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The Robots Among Us
The Robots Among Us
Special, year-long series examines new-age robots and their ever-increasing impact on us all.
By Tom Green


An exclusive, year-long Robotics Business Review series “Robots Among Us” tracks the evolution of robots into an ever broader participation with humans. From farming to deep-sea mining to automated transit systems to robot teachers, surgeons and household guardians, to autonomous aircraft, automobiles, freight trains and restaurant wait staff, we’ll report on how these new-age mechanical assistants are slipping into our lives and why—and what they are up to next.

“The world hates change, yet it is the only thing that has brought progress.”—Charles Kettering

The robots are coming, the robots are coming!

AARP and Robots

When the benefits of household robots grace the cover of an AARP publication (47 million readers), you better believe that lots of folks are finally getting very serious, very quickly about these strange machines that are seemingly everywhere in our lives these days.  Then, when National Public Radio’s program Marketplace airs a week-long series titled, “Robots Ate My Job,” there’s more than one working person who feels that their job is coming to a robot menu much sooner than later.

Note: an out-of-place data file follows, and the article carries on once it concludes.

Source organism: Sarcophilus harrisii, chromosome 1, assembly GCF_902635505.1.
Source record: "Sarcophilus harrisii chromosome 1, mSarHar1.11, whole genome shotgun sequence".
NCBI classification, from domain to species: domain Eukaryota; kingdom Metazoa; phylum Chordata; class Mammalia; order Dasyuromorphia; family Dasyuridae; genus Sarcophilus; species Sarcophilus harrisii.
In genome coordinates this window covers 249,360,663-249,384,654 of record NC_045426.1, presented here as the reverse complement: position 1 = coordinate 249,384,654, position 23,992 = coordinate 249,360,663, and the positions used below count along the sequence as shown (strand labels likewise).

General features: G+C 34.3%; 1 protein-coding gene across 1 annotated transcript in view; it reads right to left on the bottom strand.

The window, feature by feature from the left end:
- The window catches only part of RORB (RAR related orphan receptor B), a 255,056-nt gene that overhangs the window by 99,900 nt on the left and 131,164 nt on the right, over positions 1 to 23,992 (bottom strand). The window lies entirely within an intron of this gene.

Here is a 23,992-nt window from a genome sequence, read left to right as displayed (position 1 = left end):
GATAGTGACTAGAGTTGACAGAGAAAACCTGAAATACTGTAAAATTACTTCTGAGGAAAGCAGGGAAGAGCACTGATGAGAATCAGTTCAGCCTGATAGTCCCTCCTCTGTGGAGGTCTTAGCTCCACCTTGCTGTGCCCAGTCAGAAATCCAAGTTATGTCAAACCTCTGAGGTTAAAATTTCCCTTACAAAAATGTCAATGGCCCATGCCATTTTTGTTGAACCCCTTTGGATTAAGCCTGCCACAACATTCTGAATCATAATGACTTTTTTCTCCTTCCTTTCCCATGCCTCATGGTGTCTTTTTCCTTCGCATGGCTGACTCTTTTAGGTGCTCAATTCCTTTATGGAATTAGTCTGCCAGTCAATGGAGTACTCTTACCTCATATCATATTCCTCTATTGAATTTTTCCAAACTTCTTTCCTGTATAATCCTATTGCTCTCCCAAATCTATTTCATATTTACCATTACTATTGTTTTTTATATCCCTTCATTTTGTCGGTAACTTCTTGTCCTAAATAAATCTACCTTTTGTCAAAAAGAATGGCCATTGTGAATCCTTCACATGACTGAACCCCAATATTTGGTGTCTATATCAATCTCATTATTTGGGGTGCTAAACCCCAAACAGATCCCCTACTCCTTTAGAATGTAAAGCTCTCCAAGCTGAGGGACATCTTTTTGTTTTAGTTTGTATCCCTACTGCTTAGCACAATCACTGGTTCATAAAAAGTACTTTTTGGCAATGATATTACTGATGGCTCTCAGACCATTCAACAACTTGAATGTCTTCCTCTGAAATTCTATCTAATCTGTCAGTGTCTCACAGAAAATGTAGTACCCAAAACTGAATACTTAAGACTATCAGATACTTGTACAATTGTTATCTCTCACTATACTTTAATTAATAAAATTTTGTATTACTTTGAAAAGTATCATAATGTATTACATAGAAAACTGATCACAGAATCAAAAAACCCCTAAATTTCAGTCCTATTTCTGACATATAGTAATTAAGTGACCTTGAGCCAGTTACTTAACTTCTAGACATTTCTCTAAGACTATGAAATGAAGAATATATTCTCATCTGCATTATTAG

Robots Ate My Job

Last year, when 2,200 GM workers together with 800 new robots returned to work at GM’s Lordstown Assemby Facility after a layoff, no one batted an eyelash about robots making up nearly one-third of the workforce.  Robots, under cover of factory walls, have been making cars at Lordstown since 1969.

Times have changed. Today, Google’s robot automobile is cruising Nevada’s highways; robots are teaching English in India; there’s many a granny being shadowed around her home by a telepresence robot; and robot surgeons are in ORs removing prostate glands and replacing knee joints. Robots today are high profile, in-your-face and intimate with many forms of human activity and as such are getting noticed. And, by the way, robots are getting more dexterous and smarter as well. They can do much more than weld cars together. They are bypassing factories in favor of society at large and human-robot interaction is getting more commonplace.

Automation as grim reaper or catalyst for progress? 

Elevator Operator, 1960

In 1957, over 200,000 people went to work each day in Manhattan with the job designation of elevator operator. Within a decade nearly all lost their jobs to robot-like machines that today tirelessly transport millions of riders millions of miles up and down buildings everywhere around the world around the clock. None earn wages, take coffee breaks or plan vacations. And virtually no one, while riding in these ubiquitous people movers, ever thinks that someone is out of work because of them. Technology and time have relegated elevator operators to join buggy whip wrappers and slide rule crafters to the ranks of the permanently unemployed.

Jobs have shelf life